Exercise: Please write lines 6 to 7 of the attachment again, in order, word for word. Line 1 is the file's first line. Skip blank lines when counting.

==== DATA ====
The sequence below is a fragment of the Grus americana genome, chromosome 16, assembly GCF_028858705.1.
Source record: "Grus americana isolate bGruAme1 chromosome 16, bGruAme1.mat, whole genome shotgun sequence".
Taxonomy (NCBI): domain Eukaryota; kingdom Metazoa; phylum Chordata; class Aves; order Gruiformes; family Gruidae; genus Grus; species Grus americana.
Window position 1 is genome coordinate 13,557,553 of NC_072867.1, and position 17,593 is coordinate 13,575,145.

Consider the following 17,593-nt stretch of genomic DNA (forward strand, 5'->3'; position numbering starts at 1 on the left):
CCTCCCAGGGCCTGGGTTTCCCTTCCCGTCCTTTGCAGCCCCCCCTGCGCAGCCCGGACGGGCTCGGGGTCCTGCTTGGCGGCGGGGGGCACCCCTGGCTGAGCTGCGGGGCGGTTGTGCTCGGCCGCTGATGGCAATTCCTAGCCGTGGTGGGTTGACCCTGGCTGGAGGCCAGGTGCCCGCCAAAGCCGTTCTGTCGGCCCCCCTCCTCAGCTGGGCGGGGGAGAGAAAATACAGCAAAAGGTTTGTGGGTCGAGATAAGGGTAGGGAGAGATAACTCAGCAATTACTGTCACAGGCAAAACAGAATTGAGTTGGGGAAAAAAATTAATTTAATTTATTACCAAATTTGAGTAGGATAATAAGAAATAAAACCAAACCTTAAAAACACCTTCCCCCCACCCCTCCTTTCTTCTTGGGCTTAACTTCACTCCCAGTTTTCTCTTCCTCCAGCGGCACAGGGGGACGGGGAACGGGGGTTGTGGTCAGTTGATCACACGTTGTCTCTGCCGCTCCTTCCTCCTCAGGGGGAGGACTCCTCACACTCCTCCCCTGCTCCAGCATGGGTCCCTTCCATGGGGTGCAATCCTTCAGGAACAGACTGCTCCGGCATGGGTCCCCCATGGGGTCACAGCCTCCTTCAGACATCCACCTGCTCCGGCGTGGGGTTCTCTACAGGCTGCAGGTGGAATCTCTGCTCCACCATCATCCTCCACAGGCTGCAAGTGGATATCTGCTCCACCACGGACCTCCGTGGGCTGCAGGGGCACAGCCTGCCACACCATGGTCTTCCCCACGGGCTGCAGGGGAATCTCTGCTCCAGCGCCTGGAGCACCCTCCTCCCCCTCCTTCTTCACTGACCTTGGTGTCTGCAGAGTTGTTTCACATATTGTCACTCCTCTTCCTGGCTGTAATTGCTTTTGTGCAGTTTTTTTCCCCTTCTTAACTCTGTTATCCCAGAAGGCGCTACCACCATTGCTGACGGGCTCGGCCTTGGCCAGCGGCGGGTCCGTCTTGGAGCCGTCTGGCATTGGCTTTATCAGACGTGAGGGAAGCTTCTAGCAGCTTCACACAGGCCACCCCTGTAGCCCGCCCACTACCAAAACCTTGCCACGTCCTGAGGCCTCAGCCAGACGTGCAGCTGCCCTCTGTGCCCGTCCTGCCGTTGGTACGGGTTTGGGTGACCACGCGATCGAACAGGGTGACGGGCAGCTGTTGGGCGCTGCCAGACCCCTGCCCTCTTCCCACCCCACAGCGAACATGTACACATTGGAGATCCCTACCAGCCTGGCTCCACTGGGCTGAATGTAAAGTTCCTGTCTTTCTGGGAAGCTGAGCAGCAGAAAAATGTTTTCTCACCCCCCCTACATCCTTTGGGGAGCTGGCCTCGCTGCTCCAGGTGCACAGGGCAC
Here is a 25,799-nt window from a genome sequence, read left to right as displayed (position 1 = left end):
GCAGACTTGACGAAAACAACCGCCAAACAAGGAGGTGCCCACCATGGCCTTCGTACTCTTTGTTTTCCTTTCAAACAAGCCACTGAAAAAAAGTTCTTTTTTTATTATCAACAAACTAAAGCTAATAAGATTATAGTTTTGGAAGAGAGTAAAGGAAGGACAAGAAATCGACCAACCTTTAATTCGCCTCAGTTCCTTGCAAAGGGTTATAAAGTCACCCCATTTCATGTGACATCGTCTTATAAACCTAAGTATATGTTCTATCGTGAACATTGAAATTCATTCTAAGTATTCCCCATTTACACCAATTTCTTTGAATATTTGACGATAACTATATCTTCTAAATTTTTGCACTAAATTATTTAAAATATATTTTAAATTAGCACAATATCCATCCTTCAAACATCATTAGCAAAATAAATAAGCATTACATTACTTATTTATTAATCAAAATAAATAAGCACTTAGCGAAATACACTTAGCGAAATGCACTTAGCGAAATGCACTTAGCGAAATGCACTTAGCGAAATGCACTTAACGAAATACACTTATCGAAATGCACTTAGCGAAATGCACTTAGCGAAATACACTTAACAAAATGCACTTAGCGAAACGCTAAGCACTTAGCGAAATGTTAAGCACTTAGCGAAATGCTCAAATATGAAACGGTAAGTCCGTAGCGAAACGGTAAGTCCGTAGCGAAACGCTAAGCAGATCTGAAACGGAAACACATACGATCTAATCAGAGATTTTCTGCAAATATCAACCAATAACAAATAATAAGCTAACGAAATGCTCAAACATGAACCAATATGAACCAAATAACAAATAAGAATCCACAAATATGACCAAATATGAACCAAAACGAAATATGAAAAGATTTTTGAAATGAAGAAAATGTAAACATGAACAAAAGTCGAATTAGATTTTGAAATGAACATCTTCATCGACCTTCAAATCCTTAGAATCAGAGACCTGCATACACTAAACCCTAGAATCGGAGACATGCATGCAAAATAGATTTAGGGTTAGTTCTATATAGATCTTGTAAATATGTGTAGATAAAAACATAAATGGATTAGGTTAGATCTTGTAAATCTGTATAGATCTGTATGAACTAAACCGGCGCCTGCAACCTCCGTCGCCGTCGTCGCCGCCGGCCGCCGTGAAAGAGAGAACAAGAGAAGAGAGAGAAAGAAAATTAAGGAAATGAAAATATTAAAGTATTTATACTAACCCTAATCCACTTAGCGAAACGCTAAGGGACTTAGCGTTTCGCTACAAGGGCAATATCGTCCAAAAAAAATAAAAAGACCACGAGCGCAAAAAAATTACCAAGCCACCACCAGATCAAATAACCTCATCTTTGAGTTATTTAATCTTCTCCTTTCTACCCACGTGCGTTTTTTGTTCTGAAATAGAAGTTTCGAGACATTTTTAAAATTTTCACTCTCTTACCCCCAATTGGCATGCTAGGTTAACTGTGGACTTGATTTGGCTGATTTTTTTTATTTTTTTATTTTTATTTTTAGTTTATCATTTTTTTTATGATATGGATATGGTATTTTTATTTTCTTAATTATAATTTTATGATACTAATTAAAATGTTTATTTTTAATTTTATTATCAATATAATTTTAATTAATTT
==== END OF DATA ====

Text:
CCTCCCAGGGCCTGGGTTTCCCTTCCCGTCCTTTGCAGCCCCCCCTGCGCAGCCCGGACGGGCTCGGGGTCCTGCTTGGCGGCGGGGGGCACCCCTGGCTGAGCTGCGGGGCGGTTGTGCTCGGCCGCTGATGGCAATTCCTAGCCGTGGTGGGTTGACCCTGGCTGGAGGCCAGGTGCCCGCCAAAGCCGTTCTGTCGGCCCCCCTCCTCAGCTGGGCGGGGGAGAGAAAATACAGCAAAAGGTTTGTGGGTCGAGATAAGGGTAGGGAGAGATAACTCAGCAATTACTGTCACAGGCAAAACAGAATTGAGTTGGGGAAAAAAATTAATTTAATTTATTACCAAATTTGAGTAGGATAATAAGAAATAAAACCAAACCTTAAAAACACCTTCCCCCCACCCCTCCTTTCTTCTTGGGCTTAACTTCACTCCCAGTTTTCTCTTCCTCCAGCGGCACAGGGGGACGGGGAACGGGGGTTGTGGTCAGTTGATCACACGTTGTCTCTGCCGCTCCTTCCTCCTCAGGGGGAGGACTCCTCACACTCCTCCCCTGCTCCAGCATGGGTCCCTTCCATGGGGTGCAATCCTTCAGGAACAGACTGCTCCGGCATGGGTCCCCCATGGGGTCACAGCCTCCTTCAGACATCCACCTGCTCCGGCGTGGGGTTCTCTACAGGCTGCAGGTGGAATCTCTGCTCCACCATCATCCTCCACAGGCTGCAAGTGGATATCTGCTCCACCACGGACCTCCGTGGGCTGCAGGGGCACAGCCTGCCACACCATGGTCTTCCCCACGGGCTGCAGGGGAATCTCTGCTCCAGCGCCTGGAGCACCCTCCTCCCCCTCCTTCTTCACTGACCTTGGTGTCTGCAGAGTTGTTTCACATATTGTCACTCCTCTTCCTGGCTGTAATTGCTTTTGTGCAGTTTTTTTCCCCTTCTTAACTCTGTTATCCCAGAAGGCGCTACCACCATTGCTGACGGGCTCGGCCTTGGCCAGCGGCGGGTCCGTCTTGGAGCCGTCTGGCATTGGCTTTATCAGACGTGAGGGAAGCTTCTAGCAGCTTCACACAGGCCACCCCTGTAGCCCGCCCACTACCAAAACCTTGCCACGTCCTGAGGCCTCAGCCAGACGTGCAGCTGCCCTCTGTGCCCGTCCTGCCGTTGGTACGGGTTTGGGTGACCACGCGATCGAACAGGGTGACGGGCAGCTGTTGGGCGCTGCCAGACCCCTGCCCTCTTCCCACCCCACAGCGAACATGTACACATTGGAGATCCCTACCAGCCTGGCTCCACTGGGCTGAATGTAAAGTTCCTGTCTTTCTGGGAAGCTGAGCAGCAGAAAAATGTTTTCTCACCCCCCCTACATCCTTTGGGGAGCTGGCCTCGCTGCTCCAGGTGCACAGGGCAC
Here is a 25,799-nt window from a genome sequence, read left to right as displayed (position 1 = left end):